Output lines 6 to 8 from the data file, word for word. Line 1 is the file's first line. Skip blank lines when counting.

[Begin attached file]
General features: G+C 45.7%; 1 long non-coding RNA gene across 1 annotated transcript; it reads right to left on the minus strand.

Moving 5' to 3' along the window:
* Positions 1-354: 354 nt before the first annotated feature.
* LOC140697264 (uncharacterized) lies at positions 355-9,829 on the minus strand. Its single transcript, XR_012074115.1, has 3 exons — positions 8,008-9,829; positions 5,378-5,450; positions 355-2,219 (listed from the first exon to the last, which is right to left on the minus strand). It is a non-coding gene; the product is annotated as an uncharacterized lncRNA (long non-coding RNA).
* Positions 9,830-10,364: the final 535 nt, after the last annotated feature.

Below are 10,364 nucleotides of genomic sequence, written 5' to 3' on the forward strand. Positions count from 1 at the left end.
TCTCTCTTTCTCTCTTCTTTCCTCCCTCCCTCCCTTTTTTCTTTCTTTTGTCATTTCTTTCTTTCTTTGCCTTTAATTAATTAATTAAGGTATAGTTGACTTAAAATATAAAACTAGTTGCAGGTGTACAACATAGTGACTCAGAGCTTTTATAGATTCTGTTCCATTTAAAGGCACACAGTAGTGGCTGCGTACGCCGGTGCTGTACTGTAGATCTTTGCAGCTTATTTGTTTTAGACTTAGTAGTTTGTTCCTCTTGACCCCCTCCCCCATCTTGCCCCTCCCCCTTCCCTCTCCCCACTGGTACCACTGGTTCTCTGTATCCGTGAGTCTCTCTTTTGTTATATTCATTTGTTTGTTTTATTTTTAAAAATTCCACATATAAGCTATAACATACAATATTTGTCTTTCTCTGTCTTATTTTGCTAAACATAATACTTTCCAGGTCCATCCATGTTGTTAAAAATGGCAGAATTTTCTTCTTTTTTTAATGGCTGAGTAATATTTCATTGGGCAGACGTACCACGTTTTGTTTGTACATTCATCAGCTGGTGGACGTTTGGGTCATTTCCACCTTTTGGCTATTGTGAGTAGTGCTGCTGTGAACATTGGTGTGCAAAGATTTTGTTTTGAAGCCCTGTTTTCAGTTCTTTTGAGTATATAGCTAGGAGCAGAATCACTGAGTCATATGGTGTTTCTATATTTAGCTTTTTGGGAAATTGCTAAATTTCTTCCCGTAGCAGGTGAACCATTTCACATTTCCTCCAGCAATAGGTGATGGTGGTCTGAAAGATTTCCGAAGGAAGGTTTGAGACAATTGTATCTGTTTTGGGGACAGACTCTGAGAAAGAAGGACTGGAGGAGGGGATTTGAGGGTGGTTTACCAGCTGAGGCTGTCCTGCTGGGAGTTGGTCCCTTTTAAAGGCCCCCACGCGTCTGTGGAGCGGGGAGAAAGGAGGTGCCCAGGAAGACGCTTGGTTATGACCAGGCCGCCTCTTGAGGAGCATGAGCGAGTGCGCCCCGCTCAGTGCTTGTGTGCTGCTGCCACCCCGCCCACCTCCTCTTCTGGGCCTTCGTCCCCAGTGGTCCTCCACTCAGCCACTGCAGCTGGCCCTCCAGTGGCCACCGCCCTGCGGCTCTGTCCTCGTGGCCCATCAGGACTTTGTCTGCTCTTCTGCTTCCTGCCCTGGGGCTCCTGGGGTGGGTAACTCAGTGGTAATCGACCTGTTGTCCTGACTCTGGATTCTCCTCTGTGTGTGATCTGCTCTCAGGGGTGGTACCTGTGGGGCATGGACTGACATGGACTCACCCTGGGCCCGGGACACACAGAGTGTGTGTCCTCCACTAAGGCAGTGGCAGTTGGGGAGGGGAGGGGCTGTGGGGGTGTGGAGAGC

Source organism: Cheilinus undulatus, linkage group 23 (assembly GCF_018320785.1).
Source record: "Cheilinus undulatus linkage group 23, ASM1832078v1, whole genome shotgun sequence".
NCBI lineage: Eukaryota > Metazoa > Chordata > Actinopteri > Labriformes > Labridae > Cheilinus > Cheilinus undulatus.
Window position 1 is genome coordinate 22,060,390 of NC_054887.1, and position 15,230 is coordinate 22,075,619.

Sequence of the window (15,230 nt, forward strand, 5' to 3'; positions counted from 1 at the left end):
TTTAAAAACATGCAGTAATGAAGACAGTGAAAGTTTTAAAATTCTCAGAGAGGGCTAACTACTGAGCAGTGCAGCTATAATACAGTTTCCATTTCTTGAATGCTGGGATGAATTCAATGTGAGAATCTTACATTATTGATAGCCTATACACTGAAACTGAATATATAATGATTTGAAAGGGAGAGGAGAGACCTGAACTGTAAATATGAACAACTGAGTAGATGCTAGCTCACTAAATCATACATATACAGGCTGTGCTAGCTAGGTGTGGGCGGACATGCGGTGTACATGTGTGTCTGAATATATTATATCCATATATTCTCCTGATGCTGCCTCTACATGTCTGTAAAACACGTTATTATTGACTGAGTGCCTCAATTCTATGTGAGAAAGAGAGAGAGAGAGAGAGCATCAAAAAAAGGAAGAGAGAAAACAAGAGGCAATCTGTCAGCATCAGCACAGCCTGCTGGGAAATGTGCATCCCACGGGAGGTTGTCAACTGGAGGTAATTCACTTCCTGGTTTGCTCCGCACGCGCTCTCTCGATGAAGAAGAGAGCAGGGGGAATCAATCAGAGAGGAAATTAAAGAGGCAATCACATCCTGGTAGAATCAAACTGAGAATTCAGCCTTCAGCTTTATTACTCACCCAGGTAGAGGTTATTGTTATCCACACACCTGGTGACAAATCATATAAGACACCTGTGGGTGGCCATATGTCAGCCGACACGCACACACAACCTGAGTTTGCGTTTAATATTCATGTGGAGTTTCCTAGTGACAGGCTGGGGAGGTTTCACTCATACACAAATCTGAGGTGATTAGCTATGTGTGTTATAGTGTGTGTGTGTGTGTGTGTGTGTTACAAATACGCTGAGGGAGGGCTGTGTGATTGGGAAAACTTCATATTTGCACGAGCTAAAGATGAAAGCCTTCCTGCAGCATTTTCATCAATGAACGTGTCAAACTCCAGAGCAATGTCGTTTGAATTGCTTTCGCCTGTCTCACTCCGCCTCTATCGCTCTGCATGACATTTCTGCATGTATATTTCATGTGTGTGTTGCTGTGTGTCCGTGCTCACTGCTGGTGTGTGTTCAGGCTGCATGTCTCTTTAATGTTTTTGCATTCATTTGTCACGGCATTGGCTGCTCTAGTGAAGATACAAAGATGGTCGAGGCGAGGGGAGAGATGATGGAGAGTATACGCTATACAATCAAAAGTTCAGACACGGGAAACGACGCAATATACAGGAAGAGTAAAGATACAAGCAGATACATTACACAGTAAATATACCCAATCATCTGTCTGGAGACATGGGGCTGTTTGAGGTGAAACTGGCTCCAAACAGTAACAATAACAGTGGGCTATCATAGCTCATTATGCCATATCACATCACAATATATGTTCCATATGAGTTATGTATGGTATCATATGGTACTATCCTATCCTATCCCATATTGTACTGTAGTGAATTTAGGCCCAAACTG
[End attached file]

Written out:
Below are 10,364 nucleotides of genomic sequence, written 5' to 3' on the forward strand. Positions count from 1 at the left end.
TCTCTCTTTCTCTCTTCTTTCCTCCCTCCCTCCCTTTTTTCTTTCTTTTGTCATTTCTTTCTTTCTTTGCCTTTAATTAATTAATTAAGGTATAGTTGACTTAAAATATAAAACTAGTTGCAGGTGTACAACATAGTGACTCAGAGCTTTTATAGATTCTGTTCCATTTAAAGGCACACAGTAGTGGCTGCGTACGCCGGTGCTGTACTGTAGATCTTTGCAGCTTATTTGTTTTAGACTTAGTAGTTTGTTCCTCTTGACCCCCTCCCCCATCTTGCCCCTCCCCCTTCCCTCTCCCCACTGGTACCACTGGTTCTCTGTATCCGTGAGTCTCTCTTTTGTTATATTCATTTGTTTGTTTTATTTTTAAAAATTCCACATATAAGCTATAACATACAATATTTGTCTTTCTCTGTCTTATTTTGCTAAACATAATACTTTCCAGGTCCATCCATGTTGTTAAAAATGGCAGAATTTTCTTCTTTTTTTAATGGCTGAGTAATATTTCATTGGGCAGACGTACCACGTTTTGTTTGTACATTCATCAGCTGGTGGACGTTTGGGTCATTTCCACCTTTTGGCTATTGTGAGTAGTGCTGCTGTGAACATTGGTGTGCAAAGATTTTGTTTTGAAGCCCTGTTTTCAGTTCTTTTGAGTATATAGCTAGGAGCAGAATCACTGAGTCATATGGTGTTTCTATATTTAGCTTTTTGGGAAATTGCTAAATTTCTTCCCGTAGCAGGTGAACCATTTCACATTTCCTCCAGCAATAGGTGATGGTGGTCTGAAAGATTTCCGAAGGAAGGTTTGAGACAATTGTATCTGTTTTGGGGACAGACTCTGAGAAAGAAGGACTGGAGGAGGGGATTTGAGGGTGGTTTACCAGCTGAGGCTGTCCTGCTGGGAGTTGGTCCCTTTTAAAGGCCCCCACGCGTCTGTGGAGCGGGGAGAAAGGAGGTGCCCAGGAAGACGCTTGGTTATGACCAGGCCGCCTCTTGAGGAGCATGAGCGAGTGCGCCCCGCTCAGTGCTTGTGTGCTGCTGCCACCCCGCCCACCTCCTCTTCTGGGCCTTCGTCCCCAGTGGTCCTCCACTCAGCCACTGCAGCTGGCCCTCCAGTGGCCACCGCCCTGCGGCTCTGTCCTCGTGGCCCATCAGGACTTTGTCTGCTCTTCTGCTTCCTGCCCTGGGGCTCCTGGGGTGGGTAACTCAGTGGTAATCGACCTGTTGTCCTGACTCTGGATTCTCCTCTGTGTGTGATCTGCTCTCAGGGGTGGTACCTGTGGGGCATGGACTGACATGGACTCACCCTGGGCCCGGGACACACAGAGTGTGTGTCCTCCACTAAGGCAGTGGCAGTTGGGGAGGGGAGGGGCTGTGGGGGTGTGGAGAGC

Source organism: Cheilinus undulatus, linkage group 23 (assembly GCF_018320785.1).